The first 502 gold and silver coins plucked from a shipwreck off North Carolina have been sold to a global coin dealer at a price that “wildly exceeded” the recovery project’s expectations.
No one involved in the deal is saying what the coins fetched, but market values suggest it was easily in the hundreds of thousands of dollars.
U.S. coins from the first decade of the 1800s sell for between $40,000 and $150,000 each, in part because it’s a time when the nation was just starting to produce coinage, experts say.
The 502 coins included some of the oldest U.S. gold coins ever recovered off a shipwreck, dating to around 1800, said Keith Webb of Blue Water Ventures International. Blue Water Ventures is working with Endurance Exploration Group to recover treasure off the Steamship Pulaski.
“What I can say is that we are totally surprised at the amount of money the first part of the collection brought,” Webb told the Charlotte Observer. “What they sold for far exceeded our expectations.”
All 502 coins predated the sinking of the Pulaski in 1838, with the oldest being a 1750s British Gold Guinea, said Micah Eldred of Endurance Exploration Group.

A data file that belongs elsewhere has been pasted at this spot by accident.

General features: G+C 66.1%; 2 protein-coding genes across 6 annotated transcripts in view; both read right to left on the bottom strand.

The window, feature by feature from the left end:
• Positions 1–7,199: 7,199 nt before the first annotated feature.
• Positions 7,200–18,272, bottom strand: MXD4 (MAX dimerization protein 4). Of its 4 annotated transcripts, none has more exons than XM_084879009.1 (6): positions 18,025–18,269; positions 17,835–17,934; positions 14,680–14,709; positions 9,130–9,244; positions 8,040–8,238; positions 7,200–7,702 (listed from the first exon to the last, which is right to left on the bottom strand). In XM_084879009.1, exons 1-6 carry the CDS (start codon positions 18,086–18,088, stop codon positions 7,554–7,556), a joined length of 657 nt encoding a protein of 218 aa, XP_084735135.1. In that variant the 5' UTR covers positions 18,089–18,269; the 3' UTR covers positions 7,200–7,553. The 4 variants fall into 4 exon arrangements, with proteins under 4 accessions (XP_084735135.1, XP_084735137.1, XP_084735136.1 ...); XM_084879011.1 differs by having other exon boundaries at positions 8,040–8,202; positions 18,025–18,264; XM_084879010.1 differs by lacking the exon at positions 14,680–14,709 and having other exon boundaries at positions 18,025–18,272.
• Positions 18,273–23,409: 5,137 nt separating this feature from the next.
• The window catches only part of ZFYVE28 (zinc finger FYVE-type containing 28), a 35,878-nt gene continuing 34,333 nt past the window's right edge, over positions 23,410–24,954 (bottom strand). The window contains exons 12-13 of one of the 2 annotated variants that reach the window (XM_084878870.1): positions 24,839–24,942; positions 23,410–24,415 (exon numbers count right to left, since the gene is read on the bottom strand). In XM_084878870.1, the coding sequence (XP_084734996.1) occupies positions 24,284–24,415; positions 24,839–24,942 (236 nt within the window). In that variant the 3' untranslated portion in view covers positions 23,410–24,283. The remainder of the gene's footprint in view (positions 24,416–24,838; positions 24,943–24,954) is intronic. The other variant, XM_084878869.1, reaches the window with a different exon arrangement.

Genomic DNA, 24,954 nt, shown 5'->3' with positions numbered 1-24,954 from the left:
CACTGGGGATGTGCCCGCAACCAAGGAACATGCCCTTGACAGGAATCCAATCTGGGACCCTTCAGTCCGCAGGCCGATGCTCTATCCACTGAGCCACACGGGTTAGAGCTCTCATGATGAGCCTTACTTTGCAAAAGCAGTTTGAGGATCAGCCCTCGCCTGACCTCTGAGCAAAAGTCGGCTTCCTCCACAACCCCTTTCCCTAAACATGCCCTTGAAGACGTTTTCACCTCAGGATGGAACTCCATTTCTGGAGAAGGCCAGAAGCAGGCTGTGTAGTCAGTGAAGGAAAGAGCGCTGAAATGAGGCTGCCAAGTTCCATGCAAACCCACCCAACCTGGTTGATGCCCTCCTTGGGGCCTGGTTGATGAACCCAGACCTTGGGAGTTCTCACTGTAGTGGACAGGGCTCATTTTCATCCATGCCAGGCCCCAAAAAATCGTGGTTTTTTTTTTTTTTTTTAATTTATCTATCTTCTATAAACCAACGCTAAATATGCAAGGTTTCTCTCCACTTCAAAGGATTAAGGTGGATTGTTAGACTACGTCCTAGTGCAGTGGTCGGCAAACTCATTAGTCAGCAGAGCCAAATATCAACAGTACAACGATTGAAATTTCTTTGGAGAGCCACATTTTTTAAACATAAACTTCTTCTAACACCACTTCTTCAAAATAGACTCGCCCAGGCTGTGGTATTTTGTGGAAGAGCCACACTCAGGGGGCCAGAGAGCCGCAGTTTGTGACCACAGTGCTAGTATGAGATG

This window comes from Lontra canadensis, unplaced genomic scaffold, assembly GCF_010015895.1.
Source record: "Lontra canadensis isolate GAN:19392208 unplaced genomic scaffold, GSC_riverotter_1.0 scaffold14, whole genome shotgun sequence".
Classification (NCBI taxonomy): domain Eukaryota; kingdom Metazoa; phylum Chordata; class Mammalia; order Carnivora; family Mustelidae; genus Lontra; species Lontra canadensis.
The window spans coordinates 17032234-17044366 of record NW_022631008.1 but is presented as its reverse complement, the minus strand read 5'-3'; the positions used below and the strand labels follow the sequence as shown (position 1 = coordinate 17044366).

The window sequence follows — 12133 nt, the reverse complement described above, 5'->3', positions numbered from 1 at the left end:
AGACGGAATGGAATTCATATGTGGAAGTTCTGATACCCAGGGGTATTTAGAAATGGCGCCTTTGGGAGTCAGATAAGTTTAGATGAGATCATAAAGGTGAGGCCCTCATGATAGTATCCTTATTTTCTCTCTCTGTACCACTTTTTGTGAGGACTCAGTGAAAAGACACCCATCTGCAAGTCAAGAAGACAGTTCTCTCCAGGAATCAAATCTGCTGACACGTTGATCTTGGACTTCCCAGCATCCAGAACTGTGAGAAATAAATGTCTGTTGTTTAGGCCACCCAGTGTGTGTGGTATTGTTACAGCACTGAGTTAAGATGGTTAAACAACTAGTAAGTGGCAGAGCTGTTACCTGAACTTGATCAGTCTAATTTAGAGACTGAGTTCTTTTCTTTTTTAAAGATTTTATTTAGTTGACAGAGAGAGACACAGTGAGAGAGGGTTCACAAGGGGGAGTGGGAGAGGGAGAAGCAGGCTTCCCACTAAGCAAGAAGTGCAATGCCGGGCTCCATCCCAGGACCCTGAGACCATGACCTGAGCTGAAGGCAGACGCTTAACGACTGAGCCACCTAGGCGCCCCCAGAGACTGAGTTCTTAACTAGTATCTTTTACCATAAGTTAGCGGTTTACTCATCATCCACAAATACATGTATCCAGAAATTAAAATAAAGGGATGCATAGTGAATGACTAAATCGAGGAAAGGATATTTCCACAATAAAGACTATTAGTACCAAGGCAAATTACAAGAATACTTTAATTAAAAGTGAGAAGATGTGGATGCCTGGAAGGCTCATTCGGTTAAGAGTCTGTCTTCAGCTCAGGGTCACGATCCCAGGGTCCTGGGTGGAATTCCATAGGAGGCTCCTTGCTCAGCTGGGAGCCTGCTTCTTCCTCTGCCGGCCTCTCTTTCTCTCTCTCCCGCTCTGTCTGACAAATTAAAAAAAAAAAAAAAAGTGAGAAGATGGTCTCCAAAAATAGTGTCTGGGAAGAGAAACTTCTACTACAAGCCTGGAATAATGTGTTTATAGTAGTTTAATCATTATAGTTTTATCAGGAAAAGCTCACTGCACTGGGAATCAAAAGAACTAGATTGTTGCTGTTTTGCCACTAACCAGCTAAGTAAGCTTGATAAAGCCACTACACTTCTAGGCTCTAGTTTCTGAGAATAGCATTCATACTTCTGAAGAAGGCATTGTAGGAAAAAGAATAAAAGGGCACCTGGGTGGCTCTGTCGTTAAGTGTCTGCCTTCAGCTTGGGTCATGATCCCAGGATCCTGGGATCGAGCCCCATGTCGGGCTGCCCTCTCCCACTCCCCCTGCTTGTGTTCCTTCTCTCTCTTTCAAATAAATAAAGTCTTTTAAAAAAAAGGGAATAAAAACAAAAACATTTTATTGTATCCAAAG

Webb believes more than 100,000 gold and silver coins wait to be found, along with jewelry.
The Steamship Pulaski had a passenger list made up of some of the wealthiest and most politically powerful people in the eastern United States, reports the North Carolina Shipwrecks Blogspot. The ship’s boilers exploded late at night, killing nearly half the 185-plus people on board, according to the N.C. Department of Cultural Resources.
What makes the wreck site so valuable, Webb said, is that wealthy travelers were then known to cart their fortunes with them. The ship went down so quickly that few had time to gather any belongings, he said.
Divers are finding the coins in areas where the passengers’ steamer trunks tumbled as part of a “wreck trail.” The trunks themselves have wasted away, Webb says, but the metal bands, keys and locks that held them together now sit in the sand.
“The coins we are finding are still standing up as if they were stacked in a box. They are in the position they might have been in when they were in the trunk,” Webb said.
“We found 247 in one box and 100 in another. There may have been 100 steamer trunks on board, so we have just scratched the surface.”
Eldred told the Charlotte Observer the sale was done to fund more time on the project.
“Our strategy was to sell sufficient coins to recoup our 2018 salvage cost and provide working capital to continue operations through 2019,” Eldred said.
“We intend to keep a representation of the type of coins we have found, along with unique period artifacts...for public viewing in a museum or use in academic study.”
Among the bits of jewelry found on the Pulaski is a gold watch that has its hands frozen at 11:05 p.m.
That’s five minutes after the ship’s boilers were reported to have exploded on June 14, 1838, according to TheHistoryBlog.com.